While this might seem like an unnecessary exercise, I strongly encourage you to do this work. Formally writing out a statement will help to crystallize the insights you gained from the first two exercises. If you are having trouble getting started, it can help to remember that current and prospective students are the intended audience for this document. Write this to them with the goal of helping them understand your supervision style better. You can find several examples here (these are written by STEM academics in the US where supervision is called ‘mentoring’) or by doing your own search. 

4. Formalize expectations for working with students: Often referred to as compacts or contracts, a written set of expectations is an important, but often underutilized tool for supervisor-student relationships. If your expectations are not made clear, it is easy for students to fall short of them without knowing. What may seem ‘obvious’ to you may be something your student has never considered before. Perhaps their previous workplace or research experience didn’t use the same strategies, or maybe they have never encountered that specific situation before. When you make assumptions about what is ‘normal’ or ‘expected’ you run the risk of excluding people who have had experiences very different from your own. Likewise, when there are only ‘unwritten rules’, bias can creep in and individuals can be held to different standards.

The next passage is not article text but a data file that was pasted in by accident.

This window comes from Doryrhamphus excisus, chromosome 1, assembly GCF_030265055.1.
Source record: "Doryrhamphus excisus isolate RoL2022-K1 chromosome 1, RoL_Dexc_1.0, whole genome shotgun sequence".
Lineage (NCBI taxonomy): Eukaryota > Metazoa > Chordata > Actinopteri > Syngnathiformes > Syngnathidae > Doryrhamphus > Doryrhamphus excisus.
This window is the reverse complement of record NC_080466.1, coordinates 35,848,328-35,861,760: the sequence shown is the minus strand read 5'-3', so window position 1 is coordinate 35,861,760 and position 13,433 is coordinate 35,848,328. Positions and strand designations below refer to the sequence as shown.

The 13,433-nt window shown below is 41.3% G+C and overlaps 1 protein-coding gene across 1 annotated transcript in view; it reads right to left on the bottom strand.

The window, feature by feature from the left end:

Putting expectations and ground rules in writing levels the playing field and holds you and other people you work with accountable. Also, in practical terms, writing out expectations is an easy way to prevent disappointment and upset around common workplace problems like attendance, timeliness, communication preferences, and professional standards. There are numerous examples of compacts and expectations documents online to help you get started. A related post about expectations including an excellent list of things to consider putting into a document, is here. Kristyn Masters and Pamela Kreeger wrote about this in PLOS Computational Biology as well.

These exercises are concrete steps you can take right now to improve your supervision practice. While you can do these on your own, it can be helpful to team up with colleagues and work together on part or all of the process. While the first two exercises are reflective in nature, the second two will produce products you can and should be sharing with others. Post your supervision philosophy on your website or email it to prospective students. Discuss your expectations with each student in a one on one meeting at the beginning of the relationship, so that you can clarify any points that may be confusing. Some supervisors also discuss expectations and group norms yearly at a research retreat. These documents should be a living document with contributions and tweaks from members of your research group. 

Congratulations on making the decision to try a new way of supervising PhD students. Each insight you gain and tool you put into place will make your relationships work better and hopefully help your students be more productive. Best of luck to you as you embark on this journey!